Time is indeed precious. I've read stories where it was asked, "If you could go back in time, what would you change?" A common response is 'spend more time with people.' Tim McGraw wrote a song "Live Like You're Dying" which talks about someone who suddenly realises that he's short on time. He went on to live life to its fullest, "And I loved deeper, and I spoke sweeter, and I gave forgiveness I'd been denying."
I already know I will have much to regret when I'm dying. Each moment of time should be treated carefully, because you can't get time back.
Are you living life to its full potential?
Posted by the traveler at 1:19 PM
Wednesday, September 28, 2005
I’m being cheated out of my college education. I made this appalling discovery when I received my worst ever grade on an English paper. Plentiful teacher scribbling covered the pages, and a note at the end included this sentence, “There is much room for improvement should you choose to revise.” I was shocked. Since I started college, I had not received such a devastating comment on any of my papers.
My most challenging English professor, Pearl Klein, saw right through my attempts to skim the material, and she didn’t give me a ‘one size fits all’ evaluation on my paper. She didn’t write, “Needs work, grade B.” She said ‘much room for improvement’, added lengthy comments, and I could tell she had read and seen potential in my pathetic paper.
I had to revise, but I doubted my ability to write any better. However, two hours of extensive reworking produced a much different draft, and a revelation. If I wanted to be truly prepared for adult life, I would have to take more responsibility for my own education. I could see now how much potential my other teachers had failed to elicit.
One might think that doing the assignment and fulfilling the professor’s expectations would produce a quality learning experience, but not when the said professor has created a class that should be titled, ‘Credit for Dummies.’ After a year at Olympic College and ten different professors, I’ve realized that five of those ten professors didn’t expect enough out of me.
At first I felt relieved by the low expectations; I could hold down my job, do the minimum amount of homework and still make the grade. However, when I revised one of my mediocre papers and saw how much better I could do if challenged, the light went on. The ‘Oh! I’m not actually learning anything’ light.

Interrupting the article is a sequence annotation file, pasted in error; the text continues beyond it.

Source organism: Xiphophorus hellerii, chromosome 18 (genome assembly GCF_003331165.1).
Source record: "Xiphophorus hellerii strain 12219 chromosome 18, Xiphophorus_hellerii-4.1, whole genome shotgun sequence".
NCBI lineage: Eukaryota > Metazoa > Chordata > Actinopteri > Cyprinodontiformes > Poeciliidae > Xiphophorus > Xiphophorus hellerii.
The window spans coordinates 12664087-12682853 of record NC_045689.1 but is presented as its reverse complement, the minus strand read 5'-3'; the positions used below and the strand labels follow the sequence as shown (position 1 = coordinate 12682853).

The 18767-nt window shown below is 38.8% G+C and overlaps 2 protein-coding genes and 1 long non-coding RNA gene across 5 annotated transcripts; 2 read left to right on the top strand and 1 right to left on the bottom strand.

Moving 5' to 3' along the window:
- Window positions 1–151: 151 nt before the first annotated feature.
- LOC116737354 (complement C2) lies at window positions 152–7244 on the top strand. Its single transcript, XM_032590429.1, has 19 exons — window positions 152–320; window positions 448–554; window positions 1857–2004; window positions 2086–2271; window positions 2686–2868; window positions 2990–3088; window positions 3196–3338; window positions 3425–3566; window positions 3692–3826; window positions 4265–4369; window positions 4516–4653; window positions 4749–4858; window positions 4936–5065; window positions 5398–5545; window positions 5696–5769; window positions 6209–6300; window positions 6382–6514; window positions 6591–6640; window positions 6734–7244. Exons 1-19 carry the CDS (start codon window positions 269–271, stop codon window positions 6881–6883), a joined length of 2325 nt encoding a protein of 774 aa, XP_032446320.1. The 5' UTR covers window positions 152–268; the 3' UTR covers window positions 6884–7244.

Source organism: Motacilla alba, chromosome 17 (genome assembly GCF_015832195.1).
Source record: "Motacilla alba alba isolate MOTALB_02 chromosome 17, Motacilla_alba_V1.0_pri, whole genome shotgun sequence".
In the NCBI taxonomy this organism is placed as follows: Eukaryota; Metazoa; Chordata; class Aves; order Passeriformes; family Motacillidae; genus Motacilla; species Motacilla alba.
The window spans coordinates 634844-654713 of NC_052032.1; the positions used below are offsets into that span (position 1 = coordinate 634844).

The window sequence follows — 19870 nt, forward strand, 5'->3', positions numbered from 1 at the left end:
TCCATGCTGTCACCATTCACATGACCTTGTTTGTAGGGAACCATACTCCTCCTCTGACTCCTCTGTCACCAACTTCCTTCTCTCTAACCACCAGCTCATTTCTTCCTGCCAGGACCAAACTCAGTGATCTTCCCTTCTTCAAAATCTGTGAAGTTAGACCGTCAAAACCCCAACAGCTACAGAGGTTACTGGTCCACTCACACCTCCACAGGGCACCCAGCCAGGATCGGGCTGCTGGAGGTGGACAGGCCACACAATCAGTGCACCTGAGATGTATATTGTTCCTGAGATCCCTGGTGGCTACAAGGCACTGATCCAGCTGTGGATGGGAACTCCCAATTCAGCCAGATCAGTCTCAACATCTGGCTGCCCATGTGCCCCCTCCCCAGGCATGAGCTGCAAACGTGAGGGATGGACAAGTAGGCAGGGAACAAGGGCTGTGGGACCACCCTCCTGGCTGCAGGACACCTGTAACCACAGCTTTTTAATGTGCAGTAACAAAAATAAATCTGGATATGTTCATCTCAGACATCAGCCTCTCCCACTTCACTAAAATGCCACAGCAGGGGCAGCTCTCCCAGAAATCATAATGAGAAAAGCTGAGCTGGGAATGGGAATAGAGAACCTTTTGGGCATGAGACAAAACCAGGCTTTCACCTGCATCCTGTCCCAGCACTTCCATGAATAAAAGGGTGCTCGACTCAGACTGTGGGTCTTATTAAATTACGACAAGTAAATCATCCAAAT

My own experiences, coupled with the realization that many of my classmates still didn’t have a grip on basic punctuation, make me wonder if college professors don’t demand enough out of their students.
Student supervisor Ralph Givens said, “Both high school and college classes are ‘dumbed down’ when they try to make one size fit all.” On a college campus where diversity and uniqueness are emphasized, the last thing one would expect is the ‘one size fits all’ attitude, which fails to provide an exemplary education.
I’ve written papers that I knew lacked originality, understanding, and professionalism, and yet I still made the grade. From past classes, I’ve realized that I can’t rely entirely on teachers to provide me with the necessary challenge and incentive to produce quality work. If I desire to turn into an educated adult, I will have to set my own bar, and exceed that bar.
A good grade may be easier to come by if you take the ‘easy’ teachers, but you’re only cheating yourself. Did you come to college to hide in your comfort zone or to prepare yourself for a career in the adult world?
Posted by the traveler at 10:30 PM
Tuesday, September 06, 2005
"Woe to those who call evil good, and good evil;
Who put darkness for light, and light for darkness;
Who put bitter for sweet, and sweet for bitter."-Isaiah 5:20
A verse for those who believe in relative truth.
"The Lord of hosts, Him you shall hallow;
Let Him be your fear,
And let Him be your dread."-Isaiah 8:13
It sounds like poetry--poetry of a great and terrible God.
Toby Mac wrote,
"My burden's easy and My yoke is a featherweight.And this you know yet you're still a man of little faith."
I am a woman of little faith.
"The people who walked in darkness have seen a great light; Those who dwelt in the land of the shadow of death, upon them a light has shined."-Isaiah 9:2
We have a hope. The shadow of death cannot oppress forever.
Posted by the traveler at 8:13 PM
Tuesday, August 30, 2005
If you judge people, you have no time to love them. -Mother Theresa
The Bible talks about overlooking other people's offenses, and I see some serious merit to that. It is not my job to fix everyone else's life. It is my job to follow my God, and it is my job to love my neighbors. Love overlooks a multitude of sins.
Posted by the traveler at 2:52 PM
Friday, August 26, 2005